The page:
Paper 1 Text Type Focus: texts for young people
At the end of your course you will be asked to analyze unseen texts (1 at Standard Level and 2 at Higher Level) in an examination. You will be given a guiding question that will focus your attention on formal or stylistic elements of the text(s), and help you decode the text(s)’ purpose(s). Although this is not a text type in itself, you may like to consider how various texts for young people use different formal and stylistic features in order to communicate messages and values to this particular audience. Use these practice texts to familiarise yourself with the different features of texts aimed at a younger audience and add them to your Learner Portfolio; you will want to revise text types thoroughly before your Paper 1 exam. You can find more information – including text type features and sample Paper 1 analysis – by visiting 20/20. Read through one or two of the exemplars, then choose a new paper and have a go at writing your own Paper 1 analysis response:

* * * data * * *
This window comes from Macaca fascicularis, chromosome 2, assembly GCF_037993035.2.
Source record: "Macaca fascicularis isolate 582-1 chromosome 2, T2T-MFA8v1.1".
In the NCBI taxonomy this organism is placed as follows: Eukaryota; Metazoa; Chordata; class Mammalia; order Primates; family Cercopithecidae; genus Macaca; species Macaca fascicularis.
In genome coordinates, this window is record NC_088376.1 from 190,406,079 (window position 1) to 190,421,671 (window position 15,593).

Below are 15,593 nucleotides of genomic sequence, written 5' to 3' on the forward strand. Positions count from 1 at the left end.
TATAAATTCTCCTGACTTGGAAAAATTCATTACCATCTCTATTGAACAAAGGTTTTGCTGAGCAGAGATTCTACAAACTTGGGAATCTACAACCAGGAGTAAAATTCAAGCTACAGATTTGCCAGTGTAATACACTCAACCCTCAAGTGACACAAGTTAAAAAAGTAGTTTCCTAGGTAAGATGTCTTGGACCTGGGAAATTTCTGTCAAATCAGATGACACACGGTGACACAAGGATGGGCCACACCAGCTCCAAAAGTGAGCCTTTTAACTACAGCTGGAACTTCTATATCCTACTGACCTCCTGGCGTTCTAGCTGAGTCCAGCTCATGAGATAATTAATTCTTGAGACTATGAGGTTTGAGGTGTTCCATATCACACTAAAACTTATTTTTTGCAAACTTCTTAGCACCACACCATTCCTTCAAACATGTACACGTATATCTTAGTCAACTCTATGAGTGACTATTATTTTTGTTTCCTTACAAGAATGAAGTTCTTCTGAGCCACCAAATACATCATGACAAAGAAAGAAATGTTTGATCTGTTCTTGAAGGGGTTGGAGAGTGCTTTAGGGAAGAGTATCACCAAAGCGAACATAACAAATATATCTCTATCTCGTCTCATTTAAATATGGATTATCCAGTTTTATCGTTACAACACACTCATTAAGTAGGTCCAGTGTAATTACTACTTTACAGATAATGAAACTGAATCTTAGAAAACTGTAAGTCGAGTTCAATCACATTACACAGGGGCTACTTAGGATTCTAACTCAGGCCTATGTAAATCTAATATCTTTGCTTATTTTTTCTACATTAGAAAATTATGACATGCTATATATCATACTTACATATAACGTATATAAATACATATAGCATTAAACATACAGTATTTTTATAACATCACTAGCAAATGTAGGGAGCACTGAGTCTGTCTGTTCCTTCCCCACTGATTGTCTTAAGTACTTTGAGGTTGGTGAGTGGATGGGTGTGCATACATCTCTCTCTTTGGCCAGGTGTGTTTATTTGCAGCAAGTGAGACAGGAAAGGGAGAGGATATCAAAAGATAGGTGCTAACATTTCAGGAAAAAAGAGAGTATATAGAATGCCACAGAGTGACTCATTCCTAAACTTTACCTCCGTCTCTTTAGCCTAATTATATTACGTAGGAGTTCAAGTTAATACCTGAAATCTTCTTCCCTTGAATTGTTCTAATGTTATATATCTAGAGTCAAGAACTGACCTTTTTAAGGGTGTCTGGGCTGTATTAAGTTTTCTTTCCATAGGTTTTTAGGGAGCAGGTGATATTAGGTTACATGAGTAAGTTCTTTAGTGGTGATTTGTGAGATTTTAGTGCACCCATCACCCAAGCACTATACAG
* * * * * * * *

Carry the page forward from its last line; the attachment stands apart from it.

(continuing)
Key features of texts for young people
- Allegory: like symbolism, in children’s stories characters and objects often stand for things greater than themselves. The Wizard of Oz is a good example of allegory.
- Diction: it would be unusual for children’s texts to contain too much difficult vocabulary, although stories and rhymes often use synonyms.
- Visuals: look out for colourful visuals, vividly drawn people and places.
- Fable: a particular type of children’s writing that anthropomorphises animals, who stand in for human characters.
- Didactic: some texts for children are designed to teach a lesson or moral. You can look out for didactic messages in children’s texts.
Body of Work: Diesel Advertising Campaign
Diesel’s new campaign from Anomaly New York is just plain stupid. The risqué work celebrates stupidity as a kind of liberating antidote to intelligence, which, in the current political climate, you might think is a dangerous philosophy to have.